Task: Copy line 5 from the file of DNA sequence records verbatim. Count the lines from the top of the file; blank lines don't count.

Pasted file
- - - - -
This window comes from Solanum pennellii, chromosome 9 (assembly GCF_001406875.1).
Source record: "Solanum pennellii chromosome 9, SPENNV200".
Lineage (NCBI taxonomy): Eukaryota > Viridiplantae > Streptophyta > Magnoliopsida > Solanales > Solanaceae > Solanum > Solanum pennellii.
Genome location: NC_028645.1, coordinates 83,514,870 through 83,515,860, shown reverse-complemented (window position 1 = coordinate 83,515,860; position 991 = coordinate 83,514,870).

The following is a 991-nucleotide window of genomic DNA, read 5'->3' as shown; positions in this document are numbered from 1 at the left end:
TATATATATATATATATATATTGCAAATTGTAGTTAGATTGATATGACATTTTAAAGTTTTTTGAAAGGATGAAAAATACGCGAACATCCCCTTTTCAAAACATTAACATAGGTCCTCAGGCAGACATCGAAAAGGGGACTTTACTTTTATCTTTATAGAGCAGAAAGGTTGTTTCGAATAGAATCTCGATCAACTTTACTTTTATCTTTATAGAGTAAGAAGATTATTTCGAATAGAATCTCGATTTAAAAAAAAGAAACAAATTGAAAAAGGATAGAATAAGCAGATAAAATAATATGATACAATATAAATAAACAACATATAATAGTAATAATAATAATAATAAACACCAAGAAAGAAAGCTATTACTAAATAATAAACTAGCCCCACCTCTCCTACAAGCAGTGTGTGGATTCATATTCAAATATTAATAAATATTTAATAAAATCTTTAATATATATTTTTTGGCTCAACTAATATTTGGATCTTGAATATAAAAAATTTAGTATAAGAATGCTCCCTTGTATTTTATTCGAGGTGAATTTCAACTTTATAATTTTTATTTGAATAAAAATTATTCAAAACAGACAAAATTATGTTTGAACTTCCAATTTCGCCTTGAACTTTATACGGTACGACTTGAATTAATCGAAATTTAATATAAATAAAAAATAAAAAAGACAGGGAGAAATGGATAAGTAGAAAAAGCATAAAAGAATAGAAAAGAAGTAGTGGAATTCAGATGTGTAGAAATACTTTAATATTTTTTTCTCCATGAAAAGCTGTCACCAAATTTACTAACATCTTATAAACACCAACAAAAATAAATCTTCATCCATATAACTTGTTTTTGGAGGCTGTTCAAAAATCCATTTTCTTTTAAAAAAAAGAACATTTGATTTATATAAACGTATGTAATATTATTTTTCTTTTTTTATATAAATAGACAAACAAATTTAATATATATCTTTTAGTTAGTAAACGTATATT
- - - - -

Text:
The following is a 991-nucleotide window of genomic DNA, read 5'->3' as shown; positions in this document are numbered from 1 at the left end: